A helpful way of discussing the gifts is by placing them in four groups. First there are revelatory gifts. These were given to the church during its infancy stage of growth. They include word of wisdom (1 Cor. 12:8), knowledge (1 Cor. 12:8), apostleship (Eph 4:11), prophecy (Rom 12:6; 1 Cor 12:10) and distinguishing of spirits (1 Cor. 12:10). These gifts provided revelation of previously unrevealed truth in inspired messages. Second there are confirmatory gifts such as faith (1 Cor 12:9), healing (1 Cor 12:9), miracles (1 Cor 12:10), tongues (1 Cor 12:10), and the interpretation of tongues (1 Cor 12:10). These were “gifts used by God to confirm His inspired messages during the first century and because the Canon has been completed and closed the revelatory gifts and the confirming gifts are not practiced today.
A third group of gifts are the speaking gifts. These benefit the church during every generation of the church and not just the infancy stage of the early church. There are four gifts in this category: evangelism (Eph 4:11), teaching (Rom. 12:7), pastor-teacher (Eph 4:11), and exhortation (Rom 12:8). All four have divine revelation as their basis. Ever since the first century ended, that direct revelation has been in the form of the completed New Testament canon. These gifts edify and contribute to the body in a variety of ways, such as adding new members, teaching them the fundamentals of the faith, providing shepherding instruction and care for souls, and persuasion to apply the word of God to their lives.
The fourth group are the auxiliary gifts which support the speaking gifts in a nonspeaking capacity. They include helps (Rom 12:7), showing mercy (Rom 12:8), giving (Rom. 12:8), and administration (Rom. 12:8). Each member of the church is expected to use their gifts for the good of the body. Each are valuable and the church would be unhealthy without each one being used. There are many avenues for employing these gifts and the leadership can give guidance on the implementation of opportunities to serve in each capacity.
Another aspect of equipping the saints for ministry is in the area of counseling. While consistent feeding on God’s Word will solve many counseling problems, FBC is committed to an on going Biblical counseling ministry. Currently this is carried out by the pastor-teacher but other believers with the gifting will be trained in order to assist the church (Rom 15:14; 1 Thess 5:14). Under the guidance of the elders, a certain amount of hours each week will be built in to the pastor’s schedule to meet with individuals and couples for counseling. Our policy towards counseling is that the Bible is sufficient for dealing with every conceivable problem in life when interpreted and applied correctly. We have been given all we need for life and godliness (2 Pet 1:3; Eph 1:3). The Bible teaches that through the Word of God we are adequately equipped for every good work. Modern Psychology primarily deals with behavior modification and cannot provide long-term change. Biblical counseling aims at the heart and a change in thinking which then leads to a change in behavior (Heb 4:12).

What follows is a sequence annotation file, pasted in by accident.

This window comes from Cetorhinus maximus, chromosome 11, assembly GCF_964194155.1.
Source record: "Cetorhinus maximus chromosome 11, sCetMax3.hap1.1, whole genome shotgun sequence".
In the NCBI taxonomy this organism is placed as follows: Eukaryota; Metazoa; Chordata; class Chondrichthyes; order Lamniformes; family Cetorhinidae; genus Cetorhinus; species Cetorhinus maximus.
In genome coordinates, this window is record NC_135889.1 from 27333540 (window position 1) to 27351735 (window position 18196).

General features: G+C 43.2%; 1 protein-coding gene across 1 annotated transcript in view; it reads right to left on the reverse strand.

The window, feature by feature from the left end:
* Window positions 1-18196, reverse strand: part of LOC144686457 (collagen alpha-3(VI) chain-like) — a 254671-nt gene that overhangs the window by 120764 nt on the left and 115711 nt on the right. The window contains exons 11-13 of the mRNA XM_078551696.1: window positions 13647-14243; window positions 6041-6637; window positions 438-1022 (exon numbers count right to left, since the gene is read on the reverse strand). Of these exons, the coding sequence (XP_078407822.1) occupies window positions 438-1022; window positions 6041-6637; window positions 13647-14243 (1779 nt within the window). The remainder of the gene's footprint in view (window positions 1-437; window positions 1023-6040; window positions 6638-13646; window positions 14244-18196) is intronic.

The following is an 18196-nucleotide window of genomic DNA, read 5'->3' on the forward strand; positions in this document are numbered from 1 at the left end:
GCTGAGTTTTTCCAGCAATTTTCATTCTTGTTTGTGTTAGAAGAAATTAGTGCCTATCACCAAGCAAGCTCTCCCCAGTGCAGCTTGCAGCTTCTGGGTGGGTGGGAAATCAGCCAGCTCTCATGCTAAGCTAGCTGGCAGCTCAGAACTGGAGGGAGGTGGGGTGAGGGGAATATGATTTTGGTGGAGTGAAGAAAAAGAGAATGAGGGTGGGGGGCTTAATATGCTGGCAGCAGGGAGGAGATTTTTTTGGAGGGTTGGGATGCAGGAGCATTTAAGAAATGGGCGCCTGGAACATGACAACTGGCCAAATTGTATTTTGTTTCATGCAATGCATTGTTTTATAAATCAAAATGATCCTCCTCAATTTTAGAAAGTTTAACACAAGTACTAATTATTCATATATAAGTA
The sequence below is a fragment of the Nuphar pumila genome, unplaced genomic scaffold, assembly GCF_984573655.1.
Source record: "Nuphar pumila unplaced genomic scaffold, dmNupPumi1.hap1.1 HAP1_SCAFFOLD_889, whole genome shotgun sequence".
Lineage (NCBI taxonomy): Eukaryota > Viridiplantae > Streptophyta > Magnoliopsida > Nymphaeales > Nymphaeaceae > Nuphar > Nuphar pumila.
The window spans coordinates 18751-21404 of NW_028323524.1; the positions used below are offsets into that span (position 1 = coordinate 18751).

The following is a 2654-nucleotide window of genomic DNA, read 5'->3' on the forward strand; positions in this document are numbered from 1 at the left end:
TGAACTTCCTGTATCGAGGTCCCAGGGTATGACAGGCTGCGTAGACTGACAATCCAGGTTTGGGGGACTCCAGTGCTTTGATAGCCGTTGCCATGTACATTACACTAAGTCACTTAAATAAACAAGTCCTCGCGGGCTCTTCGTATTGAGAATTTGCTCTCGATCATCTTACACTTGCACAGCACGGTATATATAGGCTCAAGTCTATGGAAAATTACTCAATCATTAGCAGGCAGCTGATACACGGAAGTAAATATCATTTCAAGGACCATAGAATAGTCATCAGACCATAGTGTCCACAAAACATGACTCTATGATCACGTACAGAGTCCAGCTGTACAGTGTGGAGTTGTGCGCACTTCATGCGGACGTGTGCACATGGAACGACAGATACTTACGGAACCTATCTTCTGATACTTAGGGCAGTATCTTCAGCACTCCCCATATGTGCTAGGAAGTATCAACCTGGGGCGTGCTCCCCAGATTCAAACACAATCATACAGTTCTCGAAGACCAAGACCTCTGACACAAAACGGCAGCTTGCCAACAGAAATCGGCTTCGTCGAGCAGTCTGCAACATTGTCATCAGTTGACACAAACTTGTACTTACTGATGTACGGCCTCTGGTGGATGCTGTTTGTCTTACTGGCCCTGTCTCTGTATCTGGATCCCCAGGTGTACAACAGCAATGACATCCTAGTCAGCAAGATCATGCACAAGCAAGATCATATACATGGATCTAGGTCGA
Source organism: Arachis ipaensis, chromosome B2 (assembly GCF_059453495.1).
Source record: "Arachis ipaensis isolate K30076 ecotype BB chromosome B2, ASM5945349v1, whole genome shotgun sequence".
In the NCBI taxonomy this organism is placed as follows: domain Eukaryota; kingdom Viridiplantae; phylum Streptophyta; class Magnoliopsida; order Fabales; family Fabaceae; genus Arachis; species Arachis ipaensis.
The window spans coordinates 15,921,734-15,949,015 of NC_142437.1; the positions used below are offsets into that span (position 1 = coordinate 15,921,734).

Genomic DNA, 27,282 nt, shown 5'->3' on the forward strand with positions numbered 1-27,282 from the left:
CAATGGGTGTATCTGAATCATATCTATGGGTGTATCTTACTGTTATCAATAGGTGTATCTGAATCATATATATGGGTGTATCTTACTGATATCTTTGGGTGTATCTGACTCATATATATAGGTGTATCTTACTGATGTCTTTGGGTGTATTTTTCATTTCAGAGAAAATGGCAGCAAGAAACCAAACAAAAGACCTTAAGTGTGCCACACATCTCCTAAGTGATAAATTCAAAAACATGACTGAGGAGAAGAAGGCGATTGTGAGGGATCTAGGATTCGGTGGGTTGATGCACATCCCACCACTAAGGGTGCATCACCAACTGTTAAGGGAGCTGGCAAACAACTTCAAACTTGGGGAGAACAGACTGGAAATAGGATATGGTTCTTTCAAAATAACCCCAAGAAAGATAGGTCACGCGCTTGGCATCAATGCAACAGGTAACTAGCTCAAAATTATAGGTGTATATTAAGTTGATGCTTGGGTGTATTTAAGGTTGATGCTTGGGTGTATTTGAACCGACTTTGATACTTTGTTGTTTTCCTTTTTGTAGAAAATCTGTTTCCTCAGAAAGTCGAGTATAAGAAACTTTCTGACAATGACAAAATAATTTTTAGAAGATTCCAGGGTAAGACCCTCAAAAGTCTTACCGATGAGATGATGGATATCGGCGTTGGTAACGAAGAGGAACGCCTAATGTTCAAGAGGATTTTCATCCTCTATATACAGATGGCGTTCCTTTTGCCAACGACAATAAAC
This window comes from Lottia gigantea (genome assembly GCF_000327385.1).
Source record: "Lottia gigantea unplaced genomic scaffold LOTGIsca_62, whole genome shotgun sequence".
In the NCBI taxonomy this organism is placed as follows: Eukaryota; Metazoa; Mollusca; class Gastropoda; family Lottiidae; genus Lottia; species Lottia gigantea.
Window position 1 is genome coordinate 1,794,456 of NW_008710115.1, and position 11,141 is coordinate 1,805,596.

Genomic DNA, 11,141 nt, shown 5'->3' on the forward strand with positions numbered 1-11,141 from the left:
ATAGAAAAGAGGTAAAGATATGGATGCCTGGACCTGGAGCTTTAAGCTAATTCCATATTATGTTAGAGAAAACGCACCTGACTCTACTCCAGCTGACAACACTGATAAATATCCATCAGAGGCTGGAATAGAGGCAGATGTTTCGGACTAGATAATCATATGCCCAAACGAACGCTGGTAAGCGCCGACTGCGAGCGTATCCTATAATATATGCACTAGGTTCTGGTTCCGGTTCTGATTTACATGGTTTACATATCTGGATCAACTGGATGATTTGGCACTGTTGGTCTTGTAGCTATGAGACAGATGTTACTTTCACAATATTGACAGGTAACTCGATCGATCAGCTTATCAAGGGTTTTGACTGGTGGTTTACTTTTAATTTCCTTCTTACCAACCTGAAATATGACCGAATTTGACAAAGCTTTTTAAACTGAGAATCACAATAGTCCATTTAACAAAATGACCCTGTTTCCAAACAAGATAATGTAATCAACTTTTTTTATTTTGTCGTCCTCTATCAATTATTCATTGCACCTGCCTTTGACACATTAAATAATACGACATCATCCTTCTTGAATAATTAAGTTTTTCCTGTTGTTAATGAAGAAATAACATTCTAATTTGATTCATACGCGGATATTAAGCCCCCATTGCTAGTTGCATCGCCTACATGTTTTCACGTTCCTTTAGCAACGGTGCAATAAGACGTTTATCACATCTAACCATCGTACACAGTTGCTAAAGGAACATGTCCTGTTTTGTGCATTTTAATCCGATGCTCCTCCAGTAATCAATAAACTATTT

Evangelizing the Lost
Now we come to the third avenue for us to glorify God as a church. The church has a God-given responsibility to reach the lost, to announce to every person that Christ has made redemption through his blood and that by repentance and faith each can receive the remission of sins and entrance into the kingdom of God. While we recognize that God is sovereign in salvation, we also recognize that just as He determines the end, He also determines the means. The means by which God draws the elect to Himself is through the preaching of the Gospel (Rom 10:13-21). Therefore, every believer is to be engaged in soul winning (Mt 29:29-20; Rom 1:16) and being apart of the ministry of reconciliation (2 Cor. 5:18). They do so through the power of the Holy Spirit (Acts 1:8) and in keeping with the mindset that God grants repentance, but we are called to be faithful proclaimers of the gospel (Rom 1:16-17) and to pray for salvation of souls (Eph 6:18-20). Not only are we called by God to be faithful in the proclamation of the gospel but also to live lives which lineup up with our message and do not deny what we say. Peter says we are to keep our behavior excellent. We are to walk worthy and to adorn the gospel (Titus 2:10).
Practically speaking there are a whole host of ways in which evangelism is being implemented in our church. It begins with offering training in the area of sharing the gospel. The elders evaluate training tools such as “The Way of the Master” or EE for the church and work hard to train believers in this area so as to give them confidence to share. A study of other religions and cults is periodically offered as a part of this training. While this training must be used in the everyday lives of church members, we are also planning an organized time of weekly evangelism through the church. Going door-todoor, visiting hospitals, children’s homes, performing random acts of mercy and service, having evangelistic events such as car shows are all great ways to engage in sharing the gospel. Again, the leadership should be modeling this in their lives and be faithful to sow the seed of the good news to their community.